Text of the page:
Delta Farce


Operation Warcade

Welcome to the jungle, we’ve got war games.


After you choose your desired control scheme, you’ll be able to dive into the action. Operation Warcade boasts 108 missions featuring 36 levels. However, in essence, this description comes across as a bit misleading. There are only six different locations to choose from, each featuring six missions. The path for each of these missions remains the same, with the only real changes coming in the form of the three objectives you’ll need to complete in order to collect medals, which can then be used to upgrade your weapons or unlock new levels. These objectives range from rescuing POWs by shooting the locks off their cages, destroying a certain number of a particular enemy type, or performing trick kills like using your Half-Life 2-inspired gravity gun to lob an explosive barrel at an enemy chopper.

Like I said before, Operation Wolf is quite obviously the inspiration for Operation Warcade. In fact, the game’s first two stages, a desert POW camp riverside jungle firefight, closely mirror those of Taito’s arcade classic. Other stages include a cityscape, tropical village, and even a battle on the high seas. The action typically scrolls horizontally from the left to right. However, you’ll often come across “immersion points” which, when shot, teleport you onto the battlefield for a more visceral experience.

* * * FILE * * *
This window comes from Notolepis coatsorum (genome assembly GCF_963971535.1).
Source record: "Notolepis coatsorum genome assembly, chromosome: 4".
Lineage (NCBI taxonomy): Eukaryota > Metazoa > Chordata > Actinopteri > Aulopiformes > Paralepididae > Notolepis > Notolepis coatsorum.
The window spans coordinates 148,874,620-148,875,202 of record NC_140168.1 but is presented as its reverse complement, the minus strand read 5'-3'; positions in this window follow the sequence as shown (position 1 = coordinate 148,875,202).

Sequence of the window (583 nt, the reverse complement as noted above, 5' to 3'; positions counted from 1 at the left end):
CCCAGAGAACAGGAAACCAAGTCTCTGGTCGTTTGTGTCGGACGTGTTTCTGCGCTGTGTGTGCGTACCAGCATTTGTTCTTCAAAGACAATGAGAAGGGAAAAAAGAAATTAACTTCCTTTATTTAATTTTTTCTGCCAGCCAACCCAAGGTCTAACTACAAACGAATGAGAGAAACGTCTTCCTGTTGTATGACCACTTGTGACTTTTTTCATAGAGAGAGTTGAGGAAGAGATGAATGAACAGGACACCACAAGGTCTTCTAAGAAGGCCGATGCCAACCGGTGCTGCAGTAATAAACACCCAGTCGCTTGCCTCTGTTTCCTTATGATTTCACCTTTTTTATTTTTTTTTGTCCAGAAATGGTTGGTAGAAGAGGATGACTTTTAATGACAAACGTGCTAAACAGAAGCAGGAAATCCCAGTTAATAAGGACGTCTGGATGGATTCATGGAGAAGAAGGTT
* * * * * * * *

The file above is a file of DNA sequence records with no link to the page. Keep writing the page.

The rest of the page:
These immersion points often spice things up by giving you access to new weapons. These include shotguns (single or akimbo), throwing knives, sniper rifles, rocket launchers, and more. Additionally, they also occasionally put you behind the wheel of vehicles like trucks, which can be used to run down enemies, and fighter planes, which can rain down hell from above.


Trigger Warning


Immersion Mode puts players behind the sights and steering wheels of a number of different weapons and vehicles.


In theory, these moments should be the highlight of Operation Warcade‘s experience. The problem is they’re often riddled with bugs that can really drain the fun from the experience. In one stage, I had multiple instances where the enemies I was meant to kill simply never spawned, forcing me to exit the mission and ruin a perfectly good run. Another time, I had a building randomly fall on me the moment I spawned, completely obscuring my view of the oncoming enemies.